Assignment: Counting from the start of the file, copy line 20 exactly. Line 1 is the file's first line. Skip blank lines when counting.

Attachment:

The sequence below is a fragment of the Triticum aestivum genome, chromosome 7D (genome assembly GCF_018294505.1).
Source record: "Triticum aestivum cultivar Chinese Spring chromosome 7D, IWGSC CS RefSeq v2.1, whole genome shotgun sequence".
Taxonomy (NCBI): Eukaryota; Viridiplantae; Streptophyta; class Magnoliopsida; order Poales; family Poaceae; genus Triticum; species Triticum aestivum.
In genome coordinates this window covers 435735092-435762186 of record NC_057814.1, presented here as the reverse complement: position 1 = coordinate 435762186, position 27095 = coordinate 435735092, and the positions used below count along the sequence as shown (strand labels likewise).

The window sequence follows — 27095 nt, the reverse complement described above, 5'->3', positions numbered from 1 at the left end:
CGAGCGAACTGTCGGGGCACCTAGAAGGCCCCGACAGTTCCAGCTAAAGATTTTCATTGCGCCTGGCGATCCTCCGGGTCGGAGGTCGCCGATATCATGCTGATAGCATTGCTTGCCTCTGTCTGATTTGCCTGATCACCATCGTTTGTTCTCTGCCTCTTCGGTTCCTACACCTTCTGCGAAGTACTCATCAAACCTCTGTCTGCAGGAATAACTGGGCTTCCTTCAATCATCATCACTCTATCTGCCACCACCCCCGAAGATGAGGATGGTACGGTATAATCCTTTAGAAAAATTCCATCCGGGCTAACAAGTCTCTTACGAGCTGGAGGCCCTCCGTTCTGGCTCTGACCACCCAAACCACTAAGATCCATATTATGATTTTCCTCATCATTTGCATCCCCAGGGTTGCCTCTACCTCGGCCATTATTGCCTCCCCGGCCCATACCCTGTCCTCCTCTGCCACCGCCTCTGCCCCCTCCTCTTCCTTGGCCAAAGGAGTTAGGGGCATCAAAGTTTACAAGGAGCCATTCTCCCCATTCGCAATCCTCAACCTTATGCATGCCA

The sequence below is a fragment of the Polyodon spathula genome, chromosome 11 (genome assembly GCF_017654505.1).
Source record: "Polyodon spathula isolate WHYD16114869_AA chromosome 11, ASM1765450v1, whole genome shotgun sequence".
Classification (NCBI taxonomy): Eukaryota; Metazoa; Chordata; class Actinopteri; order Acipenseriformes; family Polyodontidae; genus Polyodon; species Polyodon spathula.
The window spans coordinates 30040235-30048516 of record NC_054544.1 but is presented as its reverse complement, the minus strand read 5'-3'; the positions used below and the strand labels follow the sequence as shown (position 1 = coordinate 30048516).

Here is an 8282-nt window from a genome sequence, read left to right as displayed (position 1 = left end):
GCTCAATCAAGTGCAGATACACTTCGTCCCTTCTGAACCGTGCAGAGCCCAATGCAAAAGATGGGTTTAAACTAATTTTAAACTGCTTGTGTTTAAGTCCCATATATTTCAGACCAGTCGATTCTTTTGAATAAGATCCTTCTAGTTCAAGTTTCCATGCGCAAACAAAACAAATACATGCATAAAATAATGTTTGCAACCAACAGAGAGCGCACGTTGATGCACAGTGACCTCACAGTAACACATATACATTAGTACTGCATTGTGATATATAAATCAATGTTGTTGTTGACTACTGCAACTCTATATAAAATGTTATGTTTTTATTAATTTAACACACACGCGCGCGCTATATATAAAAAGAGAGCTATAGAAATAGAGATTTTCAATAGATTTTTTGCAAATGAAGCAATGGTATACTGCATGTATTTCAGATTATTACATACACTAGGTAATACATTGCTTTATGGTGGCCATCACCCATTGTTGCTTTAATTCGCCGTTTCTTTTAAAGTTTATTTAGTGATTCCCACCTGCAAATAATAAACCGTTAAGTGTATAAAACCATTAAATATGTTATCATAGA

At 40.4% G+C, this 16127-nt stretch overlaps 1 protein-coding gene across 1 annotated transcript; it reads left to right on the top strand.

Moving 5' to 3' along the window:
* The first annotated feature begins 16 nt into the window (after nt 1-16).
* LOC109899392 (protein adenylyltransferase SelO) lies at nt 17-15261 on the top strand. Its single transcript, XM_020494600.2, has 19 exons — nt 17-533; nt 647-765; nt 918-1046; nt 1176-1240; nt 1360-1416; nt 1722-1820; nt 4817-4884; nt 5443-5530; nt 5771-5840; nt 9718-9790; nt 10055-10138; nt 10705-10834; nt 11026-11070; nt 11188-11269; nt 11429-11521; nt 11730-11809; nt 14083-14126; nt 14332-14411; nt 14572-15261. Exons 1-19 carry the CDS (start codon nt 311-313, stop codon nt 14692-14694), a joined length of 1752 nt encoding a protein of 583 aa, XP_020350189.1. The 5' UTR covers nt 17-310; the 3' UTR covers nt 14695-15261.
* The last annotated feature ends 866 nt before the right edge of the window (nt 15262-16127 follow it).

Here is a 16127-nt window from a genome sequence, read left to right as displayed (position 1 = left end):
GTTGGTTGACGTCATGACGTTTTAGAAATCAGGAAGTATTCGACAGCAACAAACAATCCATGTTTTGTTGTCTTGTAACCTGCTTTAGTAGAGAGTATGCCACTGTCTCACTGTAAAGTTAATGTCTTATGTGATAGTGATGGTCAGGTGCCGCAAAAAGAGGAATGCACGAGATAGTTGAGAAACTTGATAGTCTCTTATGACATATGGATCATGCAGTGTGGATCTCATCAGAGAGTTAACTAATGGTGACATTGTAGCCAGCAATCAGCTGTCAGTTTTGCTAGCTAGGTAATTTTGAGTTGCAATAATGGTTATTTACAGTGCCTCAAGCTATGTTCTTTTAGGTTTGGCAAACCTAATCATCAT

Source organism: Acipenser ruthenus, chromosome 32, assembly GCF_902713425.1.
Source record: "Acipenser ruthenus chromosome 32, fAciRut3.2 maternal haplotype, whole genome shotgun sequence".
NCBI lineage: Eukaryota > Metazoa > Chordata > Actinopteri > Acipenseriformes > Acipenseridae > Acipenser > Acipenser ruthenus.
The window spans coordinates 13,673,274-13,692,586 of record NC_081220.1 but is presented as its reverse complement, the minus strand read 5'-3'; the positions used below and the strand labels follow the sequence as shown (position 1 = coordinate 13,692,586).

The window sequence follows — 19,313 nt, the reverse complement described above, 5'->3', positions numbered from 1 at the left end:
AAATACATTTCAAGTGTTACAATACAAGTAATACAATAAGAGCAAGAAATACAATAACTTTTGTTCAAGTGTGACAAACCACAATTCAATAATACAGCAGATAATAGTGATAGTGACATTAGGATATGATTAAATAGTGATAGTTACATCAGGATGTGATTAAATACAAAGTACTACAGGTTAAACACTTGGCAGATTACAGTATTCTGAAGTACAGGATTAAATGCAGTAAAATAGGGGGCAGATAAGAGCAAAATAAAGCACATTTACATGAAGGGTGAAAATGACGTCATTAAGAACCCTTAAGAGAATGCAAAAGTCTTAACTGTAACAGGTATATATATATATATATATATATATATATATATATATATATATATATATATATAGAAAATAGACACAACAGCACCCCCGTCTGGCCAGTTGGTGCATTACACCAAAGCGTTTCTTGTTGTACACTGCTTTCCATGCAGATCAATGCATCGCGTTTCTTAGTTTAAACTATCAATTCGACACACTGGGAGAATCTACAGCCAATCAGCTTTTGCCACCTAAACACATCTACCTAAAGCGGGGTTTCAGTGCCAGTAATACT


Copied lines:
Source organism: Acipenser ruthenus, chromosome 32, assembly GCF_902713425.1.